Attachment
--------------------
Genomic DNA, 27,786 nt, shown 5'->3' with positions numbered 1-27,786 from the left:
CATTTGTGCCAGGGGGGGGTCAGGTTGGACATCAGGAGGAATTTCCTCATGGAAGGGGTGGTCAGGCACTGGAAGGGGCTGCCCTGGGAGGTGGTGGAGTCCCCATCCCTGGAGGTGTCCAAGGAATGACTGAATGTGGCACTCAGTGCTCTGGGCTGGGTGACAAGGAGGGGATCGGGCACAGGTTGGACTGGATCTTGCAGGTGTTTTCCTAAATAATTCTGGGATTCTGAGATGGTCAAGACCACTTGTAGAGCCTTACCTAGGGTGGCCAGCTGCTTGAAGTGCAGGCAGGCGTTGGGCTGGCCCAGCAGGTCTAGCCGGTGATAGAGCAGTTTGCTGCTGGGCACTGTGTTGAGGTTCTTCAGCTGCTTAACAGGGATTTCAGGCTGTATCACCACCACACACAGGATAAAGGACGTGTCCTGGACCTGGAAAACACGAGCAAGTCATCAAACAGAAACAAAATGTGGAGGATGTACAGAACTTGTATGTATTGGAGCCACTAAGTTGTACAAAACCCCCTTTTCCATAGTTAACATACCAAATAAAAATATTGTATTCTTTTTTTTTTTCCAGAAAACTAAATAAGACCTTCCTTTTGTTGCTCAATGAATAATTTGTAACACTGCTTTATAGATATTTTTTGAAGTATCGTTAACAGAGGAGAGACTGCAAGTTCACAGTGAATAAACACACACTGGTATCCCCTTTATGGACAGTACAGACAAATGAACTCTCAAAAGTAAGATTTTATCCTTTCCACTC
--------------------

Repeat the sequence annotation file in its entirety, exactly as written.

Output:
Genomic DNA, 27,786 nt, shown 5'->3' with positions numbered 1-27,786 from the left:
CATTTGTGCCAGGGGGGGGTCAGGTTGGACATCAGGAGGAATTTCCTCATGGAAGGGGTGGTCAGGCACTGGAAGGGGCTGCCCTGGGAGGTGGTGGAGTCCCCATCCCTGGAGGTGTCCAAGGAATGACTGAATGTGGCACTCAGTGCTCTGGGCTGGGTGACAAGGAGGGGATCGGGCACAGGTTGGACTGGATCTTGCAGGTGTTTTCCTAAATAATTCTGGGATTCTGAGATGGTCAAGACCACTTGTAGAGCCTTACCTAGGGTGGCCAGCTGCTTGAAGTGCAGGCAGGCGTTGGGCTGGCCCAGCAGGTCTAGCCGGTGATAGAGCAGTTTGCTGCTGGGCACTGTGTTGAGGTTCTTCAGCTGCTTAACAGGGATTTCAGGCTGTATCACCACCACACACAGGATAAAGGACGTGTCCTGGACCTGGAAAACACGAGCAAGTCATCAAACAGAAACAAAATGTGGAGGATGTACAGAACTTGTATGTATTGGAGCCACTAAGTTGTACAAAACCCCCTTTTCCATAGTTAACATACCAAATAAAAATATTGTATTCTTTTTTTTTTTCCAGAAAACTAAATAAGACCTTCCTTTTGTTGCTCAATGAATAATTTGTAACACTGCTTTATAGATATTTTTTGAAGTATCGTTAACAGAGGAGAGACTGCAAGTTCACAGTGAATAAACACACACTGGTATCCCCTTTATGGACAGTACAGACAAATGAACTCTCAAAAGTAAGATTTTATCCTTTCCACTC